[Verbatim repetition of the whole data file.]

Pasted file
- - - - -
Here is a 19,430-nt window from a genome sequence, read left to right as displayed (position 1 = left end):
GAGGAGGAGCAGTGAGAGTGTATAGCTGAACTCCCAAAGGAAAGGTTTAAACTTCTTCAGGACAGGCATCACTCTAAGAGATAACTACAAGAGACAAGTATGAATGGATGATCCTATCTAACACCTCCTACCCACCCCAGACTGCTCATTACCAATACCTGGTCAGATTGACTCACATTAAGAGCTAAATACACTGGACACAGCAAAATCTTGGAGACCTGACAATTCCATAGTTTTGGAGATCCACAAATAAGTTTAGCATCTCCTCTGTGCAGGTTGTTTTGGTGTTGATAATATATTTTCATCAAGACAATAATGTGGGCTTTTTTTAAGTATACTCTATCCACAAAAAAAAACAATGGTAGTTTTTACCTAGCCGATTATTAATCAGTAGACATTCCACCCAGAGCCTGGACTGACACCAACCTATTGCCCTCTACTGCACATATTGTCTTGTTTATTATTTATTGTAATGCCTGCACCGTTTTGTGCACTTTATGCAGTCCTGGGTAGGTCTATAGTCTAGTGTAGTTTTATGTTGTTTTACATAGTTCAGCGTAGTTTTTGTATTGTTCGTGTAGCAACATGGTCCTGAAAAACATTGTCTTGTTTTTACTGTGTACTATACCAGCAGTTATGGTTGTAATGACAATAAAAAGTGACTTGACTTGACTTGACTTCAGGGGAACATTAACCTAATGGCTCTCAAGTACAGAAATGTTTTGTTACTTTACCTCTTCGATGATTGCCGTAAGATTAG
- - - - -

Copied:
Here is a 19,430-nt window from a genome sequence, read left to right as displayed (position 1 = left end):
GAGGAGGAGCAGTGAGAGTGTATAGCTGAACTCCCAAAGGAAAGGTTTAAACTTCTTCAGGACAGGCATCACTCTAAGAGATAACTACAAGAGACAAGTATGAATGGATGATCCTATCTAACACCTCCTACCCACCCCAGACTGCTCATTACCAATACCTGGTCAGATTGACTCACATTAAGAGCTAAATACACTGGACACAGCAAAATCTTGGAGACCTGACAATTCCATAGTTTTGGAGATCCACAAATAAGTTTAGCATCTCCTCTGTGCAGGTTGTTTTGGTGTTGATAATATATTTTCATCAAGACAATAATGTGGGCTTTTTTTAAGTATACTCTATCCACAAAAAAAAACAATGGTAGTTTTTACCTAGCCGATTATTAATCAGTAGACATTCCACCCAGAGCCTGGACTGACACCAACCTATTGCCCTCTACTGCACATATTGTCTTGTTTATTATTTATTGTAATGCCTGCACCGTTTTGTGCACTTTATGCAGTCCTGGGTAGGTCTATAGTCTAGTGTAGTTTTATGTTGTTTTACATAGTTCAGCGTAGTTTTTGTATTGTTCGTGTAGCAACATGGTCCTGAAAAACATTGTCTTGTTTTTACTGTGTACTATACCAGCAGTTATGGTTGTAATGACAATAAAAAGTGACTTGACTTGACTTGACTTCAGGGGAACATTAACCTAATGGCTCTCAAGTACAGAAATGTTTTGTTACTTTACCTCTTCGATGATTGCCGTAAGATTAG